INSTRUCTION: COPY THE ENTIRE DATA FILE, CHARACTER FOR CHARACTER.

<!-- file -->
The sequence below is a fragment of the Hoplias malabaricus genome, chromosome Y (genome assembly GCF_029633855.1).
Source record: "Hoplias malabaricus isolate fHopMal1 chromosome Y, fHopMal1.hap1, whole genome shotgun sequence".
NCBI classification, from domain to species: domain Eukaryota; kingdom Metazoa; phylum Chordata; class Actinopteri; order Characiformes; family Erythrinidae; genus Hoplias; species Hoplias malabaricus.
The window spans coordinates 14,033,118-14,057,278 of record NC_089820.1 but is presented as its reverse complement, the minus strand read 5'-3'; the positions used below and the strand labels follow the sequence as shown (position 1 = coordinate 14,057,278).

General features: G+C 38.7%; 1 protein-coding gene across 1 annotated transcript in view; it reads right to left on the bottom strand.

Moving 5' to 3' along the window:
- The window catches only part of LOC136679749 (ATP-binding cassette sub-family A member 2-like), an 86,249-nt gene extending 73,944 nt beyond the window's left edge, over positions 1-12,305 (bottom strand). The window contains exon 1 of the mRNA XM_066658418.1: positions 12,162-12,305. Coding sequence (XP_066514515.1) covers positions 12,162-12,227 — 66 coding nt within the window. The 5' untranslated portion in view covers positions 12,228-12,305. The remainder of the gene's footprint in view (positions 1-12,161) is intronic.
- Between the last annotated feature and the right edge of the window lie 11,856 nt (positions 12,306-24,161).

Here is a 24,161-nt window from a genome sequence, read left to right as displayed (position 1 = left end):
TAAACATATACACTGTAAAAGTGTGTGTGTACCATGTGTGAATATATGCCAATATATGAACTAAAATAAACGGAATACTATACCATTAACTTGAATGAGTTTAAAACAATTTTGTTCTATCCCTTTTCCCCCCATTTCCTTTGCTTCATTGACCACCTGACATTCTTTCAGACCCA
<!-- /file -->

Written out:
The sequence below is a fragment of the Hoplias malabaricus genome, chromosome Y (genome assembly GCF_029633855.1).
Source record: "Hoplias malabaricus isolate fHopMal1 chromosome Y, fHopMal1.hap1, whole genome shotgun sequence".
NCBI classification, from domain to species: domain Eukaryota; kingdom Metazoa; phylum Chordata; class Actinopteri; order Characiformes; family Erythrinidae; genus Hoplias; species Hoplias malabaricus.
The window spans coordinates 14,033,118-14,057,278 of record NC_089820.1 but is presented as its reverse complement, the minus strand read 5'-3'; the positions used below and the strand labels follow the sequence as shown (position 1 = coordinate 14,057,278).

General features: G+C 38.7%; 1 protein-coding gene across 1 annotated transcript in view; it reads right to left on the bottom strand.

Moving 5' to 3' along the window:
- The window catches only part of LOC136679749 (ATP-binding cassette sub-family A member 2-like), an 86,249-nt gene extending 73,944 nt beyond the window's left edge, over positions 1-12,305 (bottom strand). The window contains exon 1 of the mRNA XM_066658418.1: positions 12,162-12,305. Coding sequence (XP_066514515.1) covers positions 12,162-12,227 — 66 coding nt within the window. The 5' untranslated portion in view covers positions 12,228-12,305. The remainder of the gene's footprint in view (positions 1-12,161) is intronic.
- Between the last annotated feature and the right edge of the window lie 11,856 nt (positions 12,306-24,161).

Here is a 24,161-nt window from a genome sequence, read left to right as displayed (position 1 = left end):
TAAACATATACACTGTAAAAGTGTGTGTGTACCATGTGTGAATATATGCCAATATATGAACTAAAATAAACGGAATACTATACCATTAACTTGAATGAGTTTAAAACAATTTTGTTCTATCCCTTTTCCCCCCATTTCCTTTGCTTCATTGACCACCTGACATTCTTTCAGACCCA